Philippines to be 'relentless' in protecting interests in South China Sea, it says

FILE PHOTO: Aerial view of the contested Second Thomas Shoal in the South China Sea

By Mikhail Flores and Karen Lema

MANILA (Reuters) -The Philippines and China agreed on Tuesday of the need to "restore trust" and "rebuild confidence" to better manage maritime disputes, even as Manila told its neighbour it will be "relentless" in protecting its interests in the South China Sea.

The Philippine foreign ministry said it had "frank and constructive" discussions with China on the South China Sea during the ninth round of talks under their Bilateral Consultation Mechanism, hosted by Manila.

The high-level meeting between senior foreign ministry officials followed what the Philippine military described as the "most aggressive" actions in recent history by China's Coast Guard against its vessels during last month's routine resupply mission that seriously injured a Filipino sailor.

"There was substantial progress on developing measures to manage the situation at sea, but significant differences remain," the Department of Foreign Affairs (DFA) said in a statement.

Earlier in the day, the Vatican's foreign minister Archbishop Paul Richard Gallagher, called for the peaceful resolution of conflicts, including in the South China Sea, which China mostly claims as its own territory.

"We encourage parties in conflict to abide by international law," Gallagher, who is in Manila for an official visit, said in a joint press briefing with his Philippine counterpart.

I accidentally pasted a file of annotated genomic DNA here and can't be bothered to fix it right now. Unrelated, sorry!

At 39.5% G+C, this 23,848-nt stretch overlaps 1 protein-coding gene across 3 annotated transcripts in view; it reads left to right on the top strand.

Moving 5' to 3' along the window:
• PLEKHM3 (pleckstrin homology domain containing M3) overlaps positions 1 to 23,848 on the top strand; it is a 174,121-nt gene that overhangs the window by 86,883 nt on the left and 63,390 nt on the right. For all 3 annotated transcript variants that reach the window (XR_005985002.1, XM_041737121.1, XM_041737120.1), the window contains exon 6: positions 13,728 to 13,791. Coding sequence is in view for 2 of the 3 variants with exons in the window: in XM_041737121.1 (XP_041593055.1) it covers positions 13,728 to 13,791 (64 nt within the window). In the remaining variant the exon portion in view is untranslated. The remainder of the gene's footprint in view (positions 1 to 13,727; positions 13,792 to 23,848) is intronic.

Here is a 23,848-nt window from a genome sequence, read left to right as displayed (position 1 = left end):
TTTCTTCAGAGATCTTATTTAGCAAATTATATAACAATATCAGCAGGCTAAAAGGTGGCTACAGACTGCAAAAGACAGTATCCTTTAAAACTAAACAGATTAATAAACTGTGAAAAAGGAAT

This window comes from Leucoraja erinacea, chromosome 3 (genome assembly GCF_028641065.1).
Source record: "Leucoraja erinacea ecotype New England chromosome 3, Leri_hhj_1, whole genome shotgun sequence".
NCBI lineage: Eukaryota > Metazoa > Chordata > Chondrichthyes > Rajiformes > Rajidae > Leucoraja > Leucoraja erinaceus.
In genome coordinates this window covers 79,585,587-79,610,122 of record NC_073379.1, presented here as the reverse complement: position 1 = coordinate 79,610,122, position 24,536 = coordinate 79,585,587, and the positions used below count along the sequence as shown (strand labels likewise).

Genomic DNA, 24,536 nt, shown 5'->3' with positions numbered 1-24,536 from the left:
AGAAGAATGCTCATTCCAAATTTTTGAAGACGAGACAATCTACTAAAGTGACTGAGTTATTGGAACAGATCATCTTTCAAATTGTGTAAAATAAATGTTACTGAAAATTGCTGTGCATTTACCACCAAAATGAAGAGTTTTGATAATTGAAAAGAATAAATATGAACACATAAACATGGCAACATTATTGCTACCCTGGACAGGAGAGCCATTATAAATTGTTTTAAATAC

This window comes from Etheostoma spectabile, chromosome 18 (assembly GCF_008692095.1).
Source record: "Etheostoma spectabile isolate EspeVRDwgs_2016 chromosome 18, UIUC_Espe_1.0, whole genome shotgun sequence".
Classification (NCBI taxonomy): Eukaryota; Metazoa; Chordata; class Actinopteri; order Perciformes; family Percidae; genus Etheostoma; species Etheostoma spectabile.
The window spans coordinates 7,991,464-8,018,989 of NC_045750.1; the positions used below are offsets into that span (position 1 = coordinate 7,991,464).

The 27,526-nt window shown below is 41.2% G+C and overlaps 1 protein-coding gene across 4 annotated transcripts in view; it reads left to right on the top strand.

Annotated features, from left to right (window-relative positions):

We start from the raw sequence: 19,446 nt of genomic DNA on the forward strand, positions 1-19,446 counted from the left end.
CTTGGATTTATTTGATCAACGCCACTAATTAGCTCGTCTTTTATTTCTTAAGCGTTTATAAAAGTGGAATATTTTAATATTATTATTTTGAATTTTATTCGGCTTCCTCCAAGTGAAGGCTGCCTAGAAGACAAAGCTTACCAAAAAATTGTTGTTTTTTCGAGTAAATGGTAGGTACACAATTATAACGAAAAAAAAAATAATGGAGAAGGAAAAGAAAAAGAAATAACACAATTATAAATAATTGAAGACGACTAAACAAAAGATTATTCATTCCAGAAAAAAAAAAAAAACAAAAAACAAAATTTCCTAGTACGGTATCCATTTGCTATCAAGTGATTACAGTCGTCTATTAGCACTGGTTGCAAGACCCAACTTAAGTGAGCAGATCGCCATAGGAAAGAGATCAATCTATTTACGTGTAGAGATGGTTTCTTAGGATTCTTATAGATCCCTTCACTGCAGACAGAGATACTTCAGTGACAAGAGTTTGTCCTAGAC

Manila has sought wider international support on its maritime claims, seeking closer ties with countries to advocate for a rules-based order that recognises international law.

The Permanent Court of Arbitration in 2016 said China's expansive claims had no legal basis.

But China, which maintained that its actions in the South China Sea have been lawful and professional, has said that it does not accept any claim or action based on the ruling.

"The Philippines will be relentless in protecting interests and upholding its sovereignty, sovereign rights and jurisdiction in the West Philippine Sea," the DFA said in the statement using the term Manila uses to refer to waters within its exclusive economic zone.

Manila and Beijing discussed their respective positions on the Second Thomas Shoal, where the Philippines maintains a rusting warship manned by a small crew, that it beached in 1999 to reinforce its sovereignty claims.

The two sides, the DFA said "affirmed their commitment to de-escalate tensions without prejudice to their respective positions."

"Both sides agreed to continue discussions to find mutually-acceptable resolution to the issues," the DFA said.

The Chinese side, including representatives from its coast guard, reiterated China's "sovereignty" over the Spratly Islands, including the Second Thomas Shoal and their adjacent waters, China's foreign ministry said in a statement.

It urged The Philippines to stop "maritime infringement and provocative actions", handle differences through dialogue, and work with China to cool down the situation and stabilise bilateral relations.

The Philippines and China have also agreed to explore a possible cooperation between their coast guards and a platform where scientists can collaborate.

(Reporting by Mikhail Flores and Karen Lema; Additional reporting by Beijing Newsroom;Editing by Ed Davies and Sharon Singleton)